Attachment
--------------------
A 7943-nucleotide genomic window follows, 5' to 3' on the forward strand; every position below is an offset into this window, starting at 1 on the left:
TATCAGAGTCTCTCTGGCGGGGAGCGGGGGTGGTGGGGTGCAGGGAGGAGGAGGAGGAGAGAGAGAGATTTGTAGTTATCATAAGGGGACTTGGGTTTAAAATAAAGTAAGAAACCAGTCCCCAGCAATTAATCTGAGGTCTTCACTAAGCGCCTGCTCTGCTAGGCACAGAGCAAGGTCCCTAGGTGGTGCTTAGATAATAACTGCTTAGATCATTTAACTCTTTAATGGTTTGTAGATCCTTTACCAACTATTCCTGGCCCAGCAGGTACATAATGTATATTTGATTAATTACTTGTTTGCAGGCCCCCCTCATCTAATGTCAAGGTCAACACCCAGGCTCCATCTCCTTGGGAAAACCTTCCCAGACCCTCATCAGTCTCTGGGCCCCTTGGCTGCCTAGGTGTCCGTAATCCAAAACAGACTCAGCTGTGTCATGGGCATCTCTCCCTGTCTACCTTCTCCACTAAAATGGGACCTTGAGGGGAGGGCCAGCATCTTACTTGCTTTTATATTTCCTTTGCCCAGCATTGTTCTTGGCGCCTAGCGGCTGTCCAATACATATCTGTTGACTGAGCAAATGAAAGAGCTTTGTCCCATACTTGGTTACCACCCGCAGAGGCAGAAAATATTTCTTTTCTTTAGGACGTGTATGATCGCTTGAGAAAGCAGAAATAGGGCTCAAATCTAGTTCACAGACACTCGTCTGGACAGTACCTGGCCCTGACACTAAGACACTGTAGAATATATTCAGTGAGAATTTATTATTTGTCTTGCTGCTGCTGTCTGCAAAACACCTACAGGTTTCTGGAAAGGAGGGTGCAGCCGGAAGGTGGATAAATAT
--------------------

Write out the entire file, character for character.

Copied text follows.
A 7943-nucleotide genomic window follows, 5' to 3' on the forward strand; every position below is an offset into this window, starting at 1 on the left:
TATCAGAGTCTCTCTGGCGGGGAGCGGGGGTGGTGGGGTGCAGGGAGGAGGAGGAGGAGAGAGAGAGATTTGTAGTTATCATAAGGGGACTTGGGTTTAAAATAAAGTAAGAAACCAGTCCCCAGCAATTAATCTGAGGTCTTCACTAAGCGCCTGCTCTGCTAGGCACAGAGCAAGGTCCCTAGGTGGTGCTTAGATAATAACTGCTTAGATCATTTAACTCTTTAATGGTTTGTAGATCCTTTACCAACTATTCCTGGCCCAGCAGGTACATAATGTATATTTGATTAATTACTTGTTTGCAGGCCCCCCTCATCTAATGTCAAGGTCAACACCCAGGCTCCATCTCCTTGGGAAAACCTTCCCAGACCCTCATCAGTCTCTGGGCCCCTTGGCTGCCTAGGTGTCCGTAATCCAAAACAGACTCAGCTGTGTCATGGGCATCTCTCCCTGTCTACCTTCTCCACTAAAATGGGACCTTGAGGGGAGGGCCAGCATCTTACTTGCTTTTATATTTCCTTTGCCCAGCATTGTTCTTGGCGCCTAGCGGCTGTCCAATACATATCTGTTGACTGAGCAAATGAAAGAGCTTTGTCCCATACTTGGTTACCACCCGCAGAGGCAGAAAATATTTCTTTTCTTTAGGACGTGTATGATCGCTTGAGAAAGCAGAAATAGGGCTCAAATCTAGTTCACAGACACTCGTCTGGACAGTACCTGGCCCTGACACTAAGACACTGTAGAATATATTCAGTGAGAATTTATTATTTGTCTTGCTGCTGCTGTCTGCAAAACACCTACAGGTTTCTGGAAAGGAGGGTGCAGCCGGAAGGTGGATAAATAT